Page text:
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Proposal would limit rent increases for city of Spokane landlords who take rental assistance

Breean Beggs, Spokane City Council President, came out of City Hall and spoke to protesters during a small Black Lives Matter protest in front of City Hall on Monday, June 8, 2020, in Spokane, Wash. Tyler Tjomsland/THE SPOKESMAN-REVIEW  (TYLER TJOMSLAND)
Breean Beggs, Spokane City Council President, came out of City Hall and spoke to protesters during a small Black Lives Matter protest in front of City Hall on Monday, June 8, 2020, in Spokane, Wash. Tyler Tjomsland/THE SPOKESMAN-REVIEW (TYLER TJOMSLAND)

Don’t call it rent control; it’s more of a rent condition.

Landlords who accept rental assistance payments would be prohibited from jacking up the rent under a proposal introduced by Spokane City Council President Breean Beggs on Monday.

For a year after receiving the rental assistance payment, a landlord could not increase the rent by more than the rate of inflation and would need to provide at least 90 days of written notice before doing so.

The proposal would also protect tenants from eviction if a portion of unpaid rent is from March 2020 through July 2021 and they have applied for rental assistance.

“It just prevents them from being evicted while the paperwork is being handled,” Beggs explained.

The proposal was introduced by Beggs on Monday during a meeting of the City Council’s Finance and Administration Committee. Its terms will be critical, given that the city has only distributed a fraction of the $25 million in rental assistance it plans to allocate, according to Beggs.

The ordinance is sure to draw scrutiny from landlords. Beggs said he is meeting with representatives for them later this week.

Steve Corker, president of the LandLord Association of the Inland Northwest, warned the conditions could incentivize landlords to reject rental assistance and instead forgive the rent outright. Then, they would attempt to recover the lost money through future rent increases, subject only to the limits under state law.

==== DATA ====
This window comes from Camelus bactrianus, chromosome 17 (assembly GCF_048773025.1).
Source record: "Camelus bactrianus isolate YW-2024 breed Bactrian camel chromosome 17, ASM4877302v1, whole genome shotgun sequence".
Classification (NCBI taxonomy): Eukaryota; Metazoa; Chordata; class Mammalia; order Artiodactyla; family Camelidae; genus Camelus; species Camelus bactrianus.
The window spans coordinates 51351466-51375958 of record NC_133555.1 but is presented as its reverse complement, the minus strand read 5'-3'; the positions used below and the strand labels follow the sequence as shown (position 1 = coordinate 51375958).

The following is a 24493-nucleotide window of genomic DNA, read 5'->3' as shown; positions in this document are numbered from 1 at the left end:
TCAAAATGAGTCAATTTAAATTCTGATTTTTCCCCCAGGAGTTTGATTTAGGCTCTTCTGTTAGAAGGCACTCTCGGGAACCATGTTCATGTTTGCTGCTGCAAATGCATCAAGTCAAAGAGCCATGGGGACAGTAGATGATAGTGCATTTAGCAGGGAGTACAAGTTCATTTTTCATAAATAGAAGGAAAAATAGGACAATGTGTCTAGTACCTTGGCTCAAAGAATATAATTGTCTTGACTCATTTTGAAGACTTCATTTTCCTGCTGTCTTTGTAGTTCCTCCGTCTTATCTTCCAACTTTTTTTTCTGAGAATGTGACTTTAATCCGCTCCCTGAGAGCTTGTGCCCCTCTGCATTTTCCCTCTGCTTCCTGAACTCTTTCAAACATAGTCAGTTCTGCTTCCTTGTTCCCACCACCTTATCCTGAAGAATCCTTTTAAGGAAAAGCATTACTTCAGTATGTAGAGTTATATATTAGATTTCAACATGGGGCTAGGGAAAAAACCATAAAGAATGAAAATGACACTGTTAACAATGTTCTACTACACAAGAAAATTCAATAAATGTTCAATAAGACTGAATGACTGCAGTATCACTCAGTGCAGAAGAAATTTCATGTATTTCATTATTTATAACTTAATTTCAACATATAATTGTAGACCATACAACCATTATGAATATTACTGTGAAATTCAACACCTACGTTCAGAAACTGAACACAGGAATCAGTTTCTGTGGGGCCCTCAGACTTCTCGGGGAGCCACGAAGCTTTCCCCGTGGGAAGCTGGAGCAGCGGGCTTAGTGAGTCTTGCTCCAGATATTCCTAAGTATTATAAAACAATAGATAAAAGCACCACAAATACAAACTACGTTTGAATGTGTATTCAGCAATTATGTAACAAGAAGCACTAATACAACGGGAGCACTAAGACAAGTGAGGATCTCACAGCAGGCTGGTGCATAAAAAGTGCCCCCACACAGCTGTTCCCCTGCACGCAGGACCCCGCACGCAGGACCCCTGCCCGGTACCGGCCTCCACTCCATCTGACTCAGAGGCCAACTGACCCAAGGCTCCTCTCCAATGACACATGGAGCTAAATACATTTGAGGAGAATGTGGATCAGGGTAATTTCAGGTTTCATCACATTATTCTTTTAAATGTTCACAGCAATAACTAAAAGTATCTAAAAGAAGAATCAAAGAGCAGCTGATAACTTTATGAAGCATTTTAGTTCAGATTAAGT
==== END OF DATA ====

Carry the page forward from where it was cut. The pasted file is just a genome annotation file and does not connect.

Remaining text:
Corker described the city’s and state’s approach to tenant protections as “continuing to shoot ourselves in our foot,” and cautioned it discourages the private sector from providing low-income housing.

Councilman Michael Cathcart voiced early concerns that the proposal could limit housing supply.

Under the draft legislation, a landlord who accepts rental assistance could not increase rent more than once per year, regardless of when the past due rent was accrued.

“If they’re accepting government money for rental assistance, it restricts them from raising the rent beyond the (consumer price index) through 2023, when hopefully the pandemic impacts will be over,” Beggs said.

The consumer price index increased by 5.4% over the last year ending in September, according to the U.S. bureau of labor statistics.

The terms of the proposal would not retroactively be applied to landlords who accepted rental assistance during the pandemic.

The draft ordinance is intentionally vague about whether it would apply to a specific housing unit or all of a landlord’s properties within city limits.

“Council would need to decide, and as you might imagine that’s an important point,” Beggs said.

Beggs’ proposal would also prohibit Spokane police officers from carrying out an eviction unless there is an explicit order from the court affirming the eviction.

The proposal is, in part, intended to carry on tenant protections put in place by Gov. Jay Inslee that are set to expire at the end of October. It would prohibit landlords from carrying out an eviction unless there is rental assistance funding available and an eviction resolution program in place.

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